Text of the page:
When the time comes for students to choose their A-Level courses, many of them choose the subjects that they have: a) achieved good grades in at GCSE, b) found interesting and enjoyed during GCSE study, or c) decided they want to take further at degree level and then carry on into their career. All of these are perfectly normal reasons for choosing A-Level courses, but many students don’t realise just how big a leap it can be from GCSE to A-Level learning.

As a result, these students may find themselves under-performing in a subject that they previously thrived in and enjoyed, which can leave students feeling confused and disappointed. However, the help of one of our Maths tutors can encourage students to rediscover their love and ability for the subject and overall, make a big difference for their A-Level experience.

In this article we will discuss how much of a difference there is between GCSE Maths and A-Level Maths, specifically, and what to expect when transitioning from one to the other. What’s more, we will take a look at how our highly educated A-Level Maths tutors can be of help during this time, so you can breeze through your exams. Maths is certainly one of the trickier subjects in any level of higher education, but it can be a fantastic qualification to achieve if you’re looking for a future career in a professional environment.

For students who have taken their GCSE Maths exam and have achieved a grade 6 or above, you may be considering taking A-Level Maths and even A-Level Further Maths in sixth form or college. So what is the difference between the GCSE and A-Level qualifications and how is the best way to prepare for the step-up?

Different exam boards will differ from syllabus to syllabus’, but generally the content you learn at A-Level Maths is similar to that of what you learned in your GCSE, just more in-depth and complex – it will require you to do further reading as part of your studying and learning and you will also need to keep on top of coursework/assignments to ensure you grasp the units/syllabus entirely. For the exams, expect to see more marks assigned to questions and your ability to analyse data, as well as communicating your answer and reasoning to the examiner concisely, being even more important and challenging during an A-Level Maths exam.

It is worth noting at this point that, whereas at GCSE level you are given resources by teachers and the answers are more or less given to you during class hours, at A-level you will be required to do independent research outside of the classroom and this goes for all your subjects, such as A-Level Physics, A-level Biology and A-Level Chemistry, not just Maths!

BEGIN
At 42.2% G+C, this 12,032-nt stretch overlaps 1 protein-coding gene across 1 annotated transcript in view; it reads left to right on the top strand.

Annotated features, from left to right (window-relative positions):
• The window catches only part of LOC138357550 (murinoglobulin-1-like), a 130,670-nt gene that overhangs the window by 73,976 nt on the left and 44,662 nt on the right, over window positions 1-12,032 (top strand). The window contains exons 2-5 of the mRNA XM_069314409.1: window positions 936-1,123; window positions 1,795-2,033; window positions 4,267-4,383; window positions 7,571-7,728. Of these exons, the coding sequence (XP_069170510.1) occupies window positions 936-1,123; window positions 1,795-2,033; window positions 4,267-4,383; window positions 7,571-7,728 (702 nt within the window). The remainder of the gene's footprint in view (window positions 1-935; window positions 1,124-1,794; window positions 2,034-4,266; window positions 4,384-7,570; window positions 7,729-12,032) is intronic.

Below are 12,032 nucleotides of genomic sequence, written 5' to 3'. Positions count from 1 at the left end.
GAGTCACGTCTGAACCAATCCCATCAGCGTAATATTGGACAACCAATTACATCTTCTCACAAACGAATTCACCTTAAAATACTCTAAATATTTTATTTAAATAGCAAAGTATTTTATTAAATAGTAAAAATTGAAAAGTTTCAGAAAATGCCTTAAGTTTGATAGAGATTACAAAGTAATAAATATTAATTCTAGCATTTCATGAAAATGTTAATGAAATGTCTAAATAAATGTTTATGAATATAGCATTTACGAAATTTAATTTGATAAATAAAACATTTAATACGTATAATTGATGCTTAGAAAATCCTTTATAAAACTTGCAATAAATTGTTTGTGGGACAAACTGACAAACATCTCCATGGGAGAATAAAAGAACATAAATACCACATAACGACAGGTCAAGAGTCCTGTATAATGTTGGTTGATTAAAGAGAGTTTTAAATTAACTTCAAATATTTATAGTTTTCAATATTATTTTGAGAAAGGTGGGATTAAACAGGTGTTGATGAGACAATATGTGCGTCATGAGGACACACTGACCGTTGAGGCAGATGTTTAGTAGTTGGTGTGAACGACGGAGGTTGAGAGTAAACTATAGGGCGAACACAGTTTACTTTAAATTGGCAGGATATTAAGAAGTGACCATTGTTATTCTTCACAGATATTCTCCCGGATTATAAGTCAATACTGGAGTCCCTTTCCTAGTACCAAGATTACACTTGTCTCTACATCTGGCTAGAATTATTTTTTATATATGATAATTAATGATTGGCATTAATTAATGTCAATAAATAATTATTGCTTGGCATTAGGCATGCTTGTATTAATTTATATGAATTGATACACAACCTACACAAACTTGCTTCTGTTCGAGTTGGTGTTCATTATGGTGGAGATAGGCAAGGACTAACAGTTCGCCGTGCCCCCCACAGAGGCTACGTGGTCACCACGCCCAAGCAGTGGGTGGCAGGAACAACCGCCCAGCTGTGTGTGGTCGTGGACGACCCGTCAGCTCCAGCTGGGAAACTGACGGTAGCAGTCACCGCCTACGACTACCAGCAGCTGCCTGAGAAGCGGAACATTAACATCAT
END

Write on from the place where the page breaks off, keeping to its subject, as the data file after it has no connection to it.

Preparation is key in the lead up to starting your A-Level Maths course and many students get in the zone by booking a qualified online Maths tutor, so they know what to expect when studying A-Level Maths and can work on their weaknesses where necessary.

Furthermore, with recent changes to the exam schedule for A-Level Maths, students are now being assessed with ALL exams being taken at the end of the second year, rather than sitting an exam in the first year and another in the second year. This ‘linear’ change means all students will sit exams at the end of the course, so it is imperative that students refer back to their notes in the first year and revise as effectively as possible when the exam period rolls around. An example and breakdown of this change can be found within the AQA resources section.

Using the exam board, AQA as an example to outline the variations in specifications between GCSE Maths and A-Level Maths, you can expect to learn a lot more content within the later part of the course:

**GCSE Maths**

At GCSE level, there are three separate exam papers to take – one non-calculator and two calculator papers.

**A-Level Maths **

- Proof
- Algebra and functions
- Coordinate geometry in the (x,y) plane
- Sequences and series
- Trigonometry
- Exponentials and logarithms
- Differentiation
- Integration
- Numerical methods
- Vectors
- Statistical sampling
- Data presentation and interpretation
- Probability
- Statistical distributions
- Statistical hypothesis testing
- Quantities and units in mechanics
- Kinematics
- Forces and Newton’s laws
- Moments

At A-Level, there are three exam papers with the above units broken down into three parts.

A-Level Maths is a fantastic qualification to achieve if you are passionate about the subject and are willing to put in the hard work. It is best to speak to your Maths teacher about progression into A-Level and whether you would be suitable to take the course, as they know your capability more than anyone!

There are many great careers and professions that look for higher education Maths on your CV when you eventually come to apply for jobs – it may be worth speaking to a career advisor if you would like more information on this. Typically, the below job titles require a background in Maths:

- Scientists
- Aircraft engineers
- Architects
- Computer scientists/technicians
- Data Analysts
- Plus many more

So much can be learnt from an A-Level Maths tutor and help is always available upon request. Tutorspot is a leading online and in-person tutor company and we pride ourselves in finding the best online A-Level Maths tutors for your ability. Whether you need a hand deciphering exam questions, need someone to mark your practice papers, or you are finding a specific topic a little tricky to understand, our tutors can help you flourish in the subject.

Find your ideal tutor(s) with Tutorspot today and be on your way to succeeding in A-Level Maths in the coming year. Our team is here to help if you require further assistance, so don’t hesitate to contact them info@tutorspot.co.uk or call on 01509 265623.

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